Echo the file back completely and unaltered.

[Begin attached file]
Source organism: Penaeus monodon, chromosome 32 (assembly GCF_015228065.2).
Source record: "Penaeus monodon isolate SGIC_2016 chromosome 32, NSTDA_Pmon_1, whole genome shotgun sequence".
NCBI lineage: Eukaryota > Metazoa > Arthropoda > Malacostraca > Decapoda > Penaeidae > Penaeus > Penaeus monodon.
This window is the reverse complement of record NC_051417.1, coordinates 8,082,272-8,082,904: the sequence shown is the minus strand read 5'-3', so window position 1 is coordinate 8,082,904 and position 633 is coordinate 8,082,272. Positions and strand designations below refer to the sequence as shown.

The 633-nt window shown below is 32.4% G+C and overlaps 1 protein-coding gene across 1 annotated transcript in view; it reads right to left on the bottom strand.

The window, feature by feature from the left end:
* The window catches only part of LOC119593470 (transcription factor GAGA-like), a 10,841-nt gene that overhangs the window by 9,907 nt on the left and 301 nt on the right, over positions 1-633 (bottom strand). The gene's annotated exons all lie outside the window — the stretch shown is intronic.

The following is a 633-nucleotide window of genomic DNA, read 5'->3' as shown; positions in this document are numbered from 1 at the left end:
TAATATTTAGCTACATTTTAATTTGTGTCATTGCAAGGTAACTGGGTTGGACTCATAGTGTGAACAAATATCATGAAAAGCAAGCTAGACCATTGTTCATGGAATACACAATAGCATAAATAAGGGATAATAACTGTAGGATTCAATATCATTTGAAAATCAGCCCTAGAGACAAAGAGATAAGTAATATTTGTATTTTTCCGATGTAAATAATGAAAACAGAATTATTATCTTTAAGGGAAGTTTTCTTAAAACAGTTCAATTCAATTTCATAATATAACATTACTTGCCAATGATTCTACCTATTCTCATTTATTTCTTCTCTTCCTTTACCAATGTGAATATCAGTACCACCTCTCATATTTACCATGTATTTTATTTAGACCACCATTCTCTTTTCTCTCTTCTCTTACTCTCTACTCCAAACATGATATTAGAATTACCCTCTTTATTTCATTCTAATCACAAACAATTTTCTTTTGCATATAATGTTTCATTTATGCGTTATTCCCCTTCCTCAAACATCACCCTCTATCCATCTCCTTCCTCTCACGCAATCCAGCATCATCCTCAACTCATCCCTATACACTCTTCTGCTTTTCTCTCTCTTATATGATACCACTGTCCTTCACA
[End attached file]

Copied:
Source organism: Penaeus monodon, chromosome 32 (assembly GCF_015228065.2).
Source record: "Penaeus monodon isolate SGIC_2016 chromosome 32, NSTDA_Pmon_1, whole genome shotgun sequence".
NCBI lineage: Eukaryota > Metazoa > Arthropoda > Malacostraca > Decapoda > Penaeidae > Penaeus > Penaeus monodon.
This window is the reverse complement of record NC_051417.1, coordinates 8,082,272-8,082,904: the sequence shown is the minus strand read 5'-3', so window position 1 is coordinate 8,082,904 and position 633 is coordinate 8,082,272. Positions and strand designations below refer to the sequence as shown.

The 633-nt window shown below is 32.4% G+C and overlaps 1 protein-coding gene across 1 annotated transcript in view; it reads right to left on the bottom strand.

The window, feature by feature from the left end:
* The window catches only part of LOC119593470 (transcription factor GAGA-like), a 10,841-nt gene that overhangs the window by 9,907 nt on the left and 301 nt on the right, over positions 1-633 (bottom strand). The gene's annotated exons all lie outside the window — the stretch shown is intronic.

The following is a 633-nucleotide window of genomic DNA, read 5'->3' as shown; positions in this document are numbered from 1 at the left end:
TAATATTTAGCTACATTTTAATTTGTGTCATTGCAAGGTAACTGGGTTGGACTCATAGTGTGAACAAATATCATGAAAAGCAAGCTAGACCATTGTTCATGGAATACACAATAGCATAAATAAGGGATAATAACTGTAGGATTCAATATCATTTGAAAATCAGCCCTAGAGACAAAGAGATAAGTAATATTTGTATTTTTCCGATGTAAATAATGAAAACAGAATTATTATCTTTAAGGGAAGTTTTCTTAAAACAGTTCAATTCAATTTCATAATATAACATTACTTGCCAATGATTCTACCTATTCTCATTTATTTCTTCTCTTCCTTTACCAATGTGAATATCAGTACCACCTCTCATATTTACCATGTATTTTATTTAGACCACCATTCTCTTTTCTCTCTTCTCTTACTCTCTACTCCAAACATGATATTAGAATTACCCTCTTTATTTCATTCTAATCACAAACAATTTTCTTTTGCATATAATGTTTCATTTATGCGTTATTCCCCTTCCTCAAACATCACCCTCTATCCATCTCCTTCCTCTCACGCAATCCAGCATCATCCTCAACTCATCCCTATACACTCTTCTGCTTTTCTCTCTCTTATATGATACCACTGTCCTTCACA